One of the region’s oldest and largest arboreta
Communing with nature is second nature at Tyler Arboretum, one of the region’s oldest and largest arboreta. From the minute you step onto the trail leading to the 80-foot tulip trees and the delicate wildflowers on the Native Woodland Walk, Tyler wraps you in its scenic environment.
Adventurers enjoy solving the puzzle of the seven-ringed Meadow Maze labyrinth, children learn about nature at Discovery Stations and history-lovers can tour several sites that are on the National Register of Historic Places.
While walking the trails that wind past 180-year old championship trees, keep your eyes out for the 11.5-acre rhododendron collection and the butterfly gardens.
History and nature are entwined at Tyler, a former Quaker farm that dates back to the days of William Penn. The arboretum was begun by Jacob and Minshall Painter. The brothers indulged their passion for trees and shrubs by planting more than 1,000 varieties in a natural setting, 23 specimens of which date back centuries.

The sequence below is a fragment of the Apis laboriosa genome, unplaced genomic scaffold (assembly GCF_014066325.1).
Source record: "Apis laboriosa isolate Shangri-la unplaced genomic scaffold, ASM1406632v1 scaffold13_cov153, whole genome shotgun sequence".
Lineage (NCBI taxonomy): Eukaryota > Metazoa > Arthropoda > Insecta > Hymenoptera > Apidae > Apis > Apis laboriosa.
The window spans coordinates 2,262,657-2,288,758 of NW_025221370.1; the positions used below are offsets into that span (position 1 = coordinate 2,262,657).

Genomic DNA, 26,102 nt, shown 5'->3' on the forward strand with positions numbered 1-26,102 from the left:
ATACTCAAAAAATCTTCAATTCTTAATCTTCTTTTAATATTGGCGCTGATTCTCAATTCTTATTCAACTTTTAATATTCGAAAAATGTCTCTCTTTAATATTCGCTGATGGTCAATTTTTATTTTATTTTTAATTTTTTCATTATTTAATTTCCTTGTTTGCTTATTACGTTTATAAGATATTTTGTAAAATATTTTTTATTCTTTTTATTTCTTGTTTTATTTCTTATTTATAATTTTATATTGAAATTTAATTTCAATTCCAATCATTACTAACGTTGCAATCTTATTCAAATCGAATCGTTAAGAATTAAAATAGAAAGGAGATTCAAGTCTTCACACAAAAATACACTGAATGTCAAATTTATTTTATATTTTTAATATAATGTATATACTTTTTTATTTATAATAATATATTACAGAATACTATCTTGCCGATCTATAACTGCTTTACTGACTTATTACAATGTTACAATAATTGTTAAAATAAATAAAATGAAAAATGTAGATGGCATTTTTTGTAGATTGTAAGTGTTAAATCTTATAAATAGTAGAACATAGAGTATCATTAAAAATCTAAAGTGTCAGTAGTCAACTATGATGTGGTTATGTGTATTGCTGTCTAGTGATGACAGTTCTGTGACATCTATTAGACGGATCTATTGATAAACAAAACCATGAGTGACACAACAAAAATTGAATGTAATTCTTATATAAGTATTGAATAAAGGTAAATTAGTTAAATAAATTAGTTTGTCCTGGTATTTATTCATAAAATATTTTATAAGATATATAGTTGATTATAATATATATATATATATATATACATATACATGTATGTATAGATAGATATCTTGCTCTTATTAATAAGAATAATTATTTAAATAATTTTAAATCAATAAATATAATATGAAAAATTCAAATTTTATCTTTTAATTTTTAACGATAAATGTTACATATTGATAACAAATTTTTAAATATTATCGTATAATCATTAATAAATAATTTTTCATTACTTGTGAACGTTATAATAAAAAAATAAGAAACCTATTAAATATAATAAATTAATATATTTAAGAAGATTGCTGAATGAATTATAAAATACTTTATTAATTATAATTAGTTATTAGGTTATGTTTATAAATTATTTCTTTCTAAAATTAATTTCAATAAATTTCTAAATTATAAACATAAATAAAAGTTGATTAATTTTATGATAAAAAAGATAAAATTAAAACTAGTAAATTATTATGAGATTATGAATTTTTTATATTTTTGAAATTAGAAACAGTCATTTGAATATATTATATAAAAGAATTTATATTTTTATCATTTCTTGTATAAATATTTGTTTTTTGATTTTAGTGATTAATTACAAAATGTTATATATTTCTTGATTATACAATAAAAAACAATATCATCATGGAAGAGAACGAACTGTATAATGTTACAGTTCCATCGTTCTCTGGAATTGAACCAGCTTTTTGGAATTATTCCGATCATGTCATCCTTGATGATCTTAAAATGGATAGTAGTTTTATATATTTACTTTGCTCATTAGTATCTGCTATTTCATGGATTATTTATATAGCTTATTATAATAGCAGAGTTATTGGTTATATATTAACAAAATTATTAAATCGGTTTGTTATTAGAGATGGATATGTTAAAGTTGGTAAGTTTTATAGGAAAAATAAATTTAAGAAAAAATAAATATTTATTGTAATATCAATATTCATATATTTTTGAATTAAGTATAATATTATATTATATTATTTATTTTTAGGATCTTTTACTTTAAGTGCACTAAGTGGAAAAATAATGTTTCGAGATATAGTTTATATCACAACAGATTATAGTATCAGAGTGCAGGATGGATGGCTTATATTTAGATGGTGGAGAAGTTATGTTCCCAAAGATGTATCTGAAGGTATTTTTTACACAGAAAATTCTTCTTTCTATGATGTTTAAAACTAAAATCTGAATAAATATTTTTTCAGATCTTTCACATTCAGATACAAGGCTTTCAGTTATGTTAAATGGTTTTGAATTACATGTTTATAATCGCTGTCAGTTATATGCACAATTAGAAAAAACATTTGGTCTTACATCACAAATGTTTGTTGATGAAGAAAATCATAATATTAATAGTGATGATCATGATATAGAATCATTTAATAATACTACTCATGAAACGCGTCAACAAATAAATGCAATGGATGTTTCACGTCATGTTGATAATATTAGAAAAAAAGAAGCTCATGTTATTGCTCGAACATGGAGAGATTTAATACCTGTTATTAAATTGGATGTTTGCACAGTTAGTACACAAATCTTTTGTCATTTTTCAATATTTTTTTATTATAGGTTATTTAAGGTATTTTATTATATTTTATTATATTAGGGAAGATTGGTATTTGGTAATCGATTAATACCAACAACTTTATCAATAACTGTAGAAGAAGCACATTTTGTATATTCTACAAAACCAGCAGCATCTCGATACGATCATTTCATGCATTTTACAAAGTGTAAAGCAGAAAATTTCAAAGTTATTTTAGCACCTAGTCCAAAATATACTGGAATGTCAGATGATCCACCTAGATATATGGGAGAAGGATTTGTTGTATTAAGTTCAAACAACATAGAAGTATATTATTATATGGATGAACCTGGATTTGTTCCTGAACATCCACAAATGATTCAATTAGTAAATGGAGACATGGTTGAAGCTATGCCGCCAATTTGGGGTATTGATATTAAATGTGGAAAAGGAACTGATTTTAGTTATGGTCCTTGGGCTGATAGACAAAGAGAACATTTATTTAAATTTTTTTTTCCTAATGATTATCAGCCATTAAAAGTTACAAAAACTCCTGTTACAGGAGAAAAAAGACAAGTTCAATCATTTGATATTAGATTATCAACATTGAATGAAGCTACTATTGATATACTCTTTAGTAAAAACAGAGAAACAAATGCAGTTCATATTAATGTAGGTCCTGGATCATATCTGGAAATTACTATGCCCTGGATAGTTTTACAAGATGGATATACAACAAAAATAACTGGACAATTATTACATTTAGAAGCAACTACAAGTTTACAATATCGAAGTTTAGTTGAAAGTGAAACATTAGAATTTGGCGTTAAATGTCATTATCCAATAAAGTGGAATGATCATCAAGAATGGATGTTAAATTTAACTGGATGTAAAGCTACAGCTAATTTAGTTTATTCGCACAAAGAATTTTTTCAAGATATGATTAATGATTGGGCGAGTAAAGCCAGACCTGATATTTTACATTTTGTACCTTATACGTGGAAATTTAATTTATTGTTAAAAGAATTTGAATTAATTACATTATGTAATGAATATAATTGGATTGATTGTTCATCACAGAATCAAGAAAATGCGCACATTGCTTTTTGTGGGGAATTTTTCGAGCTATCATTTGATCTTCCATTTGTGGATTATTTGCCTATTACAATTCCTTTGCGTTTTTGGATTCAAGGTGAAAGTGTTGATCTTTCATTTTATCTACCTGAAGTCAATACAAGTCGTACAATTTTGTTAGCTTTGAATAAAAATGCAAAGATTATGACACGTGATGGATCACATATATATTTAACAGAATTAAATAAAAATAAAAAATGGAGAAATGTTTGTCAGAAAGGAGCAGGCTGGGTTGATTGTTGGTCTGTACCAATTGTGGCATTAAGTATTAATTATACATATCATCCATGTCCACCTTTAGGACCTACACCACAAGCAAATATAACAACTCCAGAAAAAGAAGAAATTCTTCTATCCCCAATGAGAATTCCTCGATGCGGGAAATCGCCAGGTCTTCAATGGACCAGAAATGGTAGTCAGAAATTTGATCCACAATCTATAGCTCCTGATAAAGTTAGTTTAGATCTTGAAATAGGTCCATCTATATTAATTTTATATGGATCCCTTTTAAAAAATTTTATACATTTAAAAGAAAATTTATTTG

Stroll Tyler’s 20 miles of trails on your own or join in the lectures, wildflower rambles, birding programs and other activities for families. Wee ones can participate in the pint-sized Tiny Trackers nature programs. The path past the barn leads to the fragrant herb garden and the beds planted to lure birds and butterflies.
Tyler’s 650 forested acres are part of the property that English Quaker Thomas Minshall purchased from William Penn. Between 1681 and 1944, eight generations of the Minshall/Painter/Tyler family lived here. In 1944, Laura Tyler bequeathed the property to the public. John C. Wister, the first director, planned the circular trail linking the collections of lilacs, crabapples, cherries and magnolias.
Tyler is not for pets or bicyclists.
Maple Sugaring and Pancake Breakfast Event, February; Arbor Day Plant Sale, April; Pumpkin Days Celebration, October.
The Fragrant Garden was visited by Helen Keller and was originally designed as a “fragrant garden for the blind.”